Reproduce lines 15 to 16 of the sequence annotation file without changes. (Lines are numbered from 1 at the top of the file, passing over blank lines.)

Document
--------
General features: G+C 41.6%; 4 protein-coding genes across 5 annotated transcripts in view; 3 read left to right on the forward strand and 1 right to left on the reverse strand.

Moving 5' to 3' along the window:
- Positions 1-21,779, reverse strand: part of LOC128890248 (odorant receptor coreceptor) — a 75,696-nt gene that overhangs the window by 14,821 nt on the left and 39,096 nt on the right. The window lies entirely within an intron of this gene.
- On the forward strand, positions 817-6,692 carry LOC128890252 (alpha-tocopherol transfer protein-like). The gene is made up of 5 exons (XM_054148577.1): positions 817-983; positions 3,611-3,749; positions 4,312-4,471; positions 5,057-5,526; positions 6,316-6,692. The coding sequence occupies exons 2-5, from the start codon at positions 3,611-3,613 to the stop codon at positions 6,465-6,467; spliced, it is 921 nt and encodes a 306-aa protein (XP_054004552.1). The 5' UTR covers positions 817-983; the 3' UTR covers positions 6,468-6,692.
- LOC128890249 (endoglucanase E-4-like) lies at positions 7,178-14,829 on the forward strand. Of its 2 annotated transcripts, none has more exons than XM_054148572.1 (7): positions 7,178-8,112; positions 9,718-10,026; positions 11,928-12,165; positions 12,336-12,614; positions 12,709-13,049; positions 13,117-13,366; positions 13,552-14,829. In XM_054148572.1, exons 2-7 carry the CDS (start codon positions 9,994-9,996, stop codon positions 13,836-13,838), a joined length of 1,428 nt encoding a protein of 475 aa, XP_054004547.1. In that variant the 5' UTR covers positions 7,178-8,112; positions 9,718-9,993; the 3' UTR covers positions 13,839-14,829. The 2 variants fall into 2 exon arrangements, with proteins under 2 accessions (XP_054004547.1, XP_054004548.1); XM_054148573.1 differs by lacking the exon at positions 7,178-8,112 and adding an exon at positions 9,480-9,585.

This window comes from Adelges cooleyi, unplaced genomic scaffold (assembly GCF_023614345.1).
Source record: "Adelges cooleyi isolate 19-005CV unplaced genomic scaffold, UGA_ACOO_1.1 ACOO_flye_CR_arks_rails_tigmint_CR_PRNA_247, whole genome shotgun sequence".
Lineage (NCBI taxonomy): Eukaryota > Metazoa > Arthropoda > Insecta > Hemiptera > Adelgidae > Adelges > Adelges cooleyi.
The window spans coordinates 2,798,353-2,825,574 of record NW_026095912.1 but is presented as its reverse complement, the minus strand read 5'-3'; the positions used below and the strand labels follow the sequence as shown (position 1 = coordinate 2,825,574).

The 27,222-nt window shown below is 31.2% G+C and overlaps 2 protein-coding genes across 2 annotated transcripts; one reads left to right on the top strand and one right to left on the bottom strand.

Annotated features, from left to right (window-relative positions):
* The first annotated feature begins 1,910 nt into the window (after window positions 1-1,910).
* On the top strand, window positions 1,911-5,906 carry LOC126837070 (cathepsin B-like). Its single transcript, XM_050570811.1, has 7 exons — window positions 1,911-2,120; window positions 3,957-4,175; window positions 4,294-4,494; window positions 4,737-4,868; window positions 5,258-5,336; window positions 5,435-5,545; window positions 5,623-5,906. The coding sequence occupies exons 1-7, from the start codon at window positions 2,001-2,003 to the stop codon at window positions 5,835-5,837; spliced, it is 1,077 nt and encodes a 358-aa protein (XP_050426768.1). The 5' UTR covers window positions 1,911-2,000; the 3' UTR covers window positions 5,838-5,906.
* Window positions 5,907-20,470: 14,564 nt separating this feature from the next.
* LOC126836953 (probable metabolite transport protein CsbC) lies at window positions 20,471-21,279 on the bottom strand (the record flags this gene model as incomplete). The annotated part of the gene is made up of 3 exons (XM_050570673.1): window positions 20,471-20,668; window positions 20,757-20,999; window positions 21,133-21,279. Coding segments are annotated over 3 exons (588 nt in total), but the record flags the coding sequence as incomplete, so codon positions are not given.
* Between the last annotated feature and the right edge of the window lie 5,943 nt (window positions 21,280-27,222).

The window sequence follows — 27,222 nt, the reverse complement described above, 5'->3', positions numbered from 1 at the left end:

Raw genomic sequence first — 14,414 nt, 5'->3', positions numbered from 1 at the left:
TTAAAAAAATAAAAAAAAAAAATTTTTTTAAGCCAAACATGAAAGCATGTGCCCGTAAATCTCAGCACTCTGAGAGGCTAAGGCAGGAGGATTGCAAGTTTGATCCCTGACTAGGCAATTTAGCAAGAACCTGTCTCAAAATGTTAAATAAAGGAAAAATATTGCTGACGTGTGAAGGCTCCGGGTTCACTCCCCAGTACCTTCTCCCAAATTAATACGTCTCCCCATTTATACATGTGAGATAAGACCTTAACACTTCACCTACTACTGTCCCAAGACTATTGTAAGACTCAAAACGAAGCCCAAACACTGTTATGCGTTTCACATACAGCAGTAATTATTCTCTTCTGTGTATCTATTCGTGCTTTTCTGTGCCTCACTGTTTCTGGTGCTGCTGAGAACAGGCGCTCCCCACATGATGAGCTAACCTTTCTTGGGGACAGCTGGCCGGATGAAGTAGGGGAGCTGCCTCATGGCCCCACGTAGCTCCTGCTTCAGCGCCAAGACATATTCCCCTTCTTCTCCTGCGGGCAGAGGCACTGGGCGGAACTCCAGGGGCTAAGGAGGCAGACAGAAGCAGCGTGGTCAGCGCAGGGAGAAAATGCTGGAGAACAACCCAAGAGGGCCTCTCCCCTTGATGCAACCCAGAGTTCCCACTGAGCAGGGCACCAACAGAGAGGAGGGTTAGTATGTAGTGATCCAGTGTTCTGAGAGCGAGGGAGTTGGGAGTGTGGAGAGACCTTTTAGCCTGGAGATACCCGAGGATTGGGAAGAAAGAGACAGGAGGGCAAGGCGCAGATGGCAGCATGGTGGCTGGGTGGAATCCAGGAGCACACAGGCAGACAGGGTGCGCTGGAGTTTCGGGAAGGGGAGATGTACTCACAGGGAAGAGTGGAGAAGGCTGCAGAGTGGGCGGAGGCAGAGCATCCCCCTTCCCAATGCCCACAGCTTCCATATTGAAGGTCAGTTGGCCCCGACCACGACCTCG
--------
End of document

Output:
* LOC126836953 (probable metabolite transport protein CsbC) lies at window positions 20,471-21,279 on the bottom strand (the record flags this gene model as incomplete). The annotated part of the gene is made up of 3 exons (XM_050570673.1): window positions 20,471-20,668; window positions 20,757-20,999; window positions 21,133-21,279. Coding segments are annotated over 3 exons (588 nt in total), but the record flags the coding sequence as incomplete, so codon positions are not given.
* Between the last annotated feature and the right edge of the window lie 5,943 nt (window positions 21,280-27,222).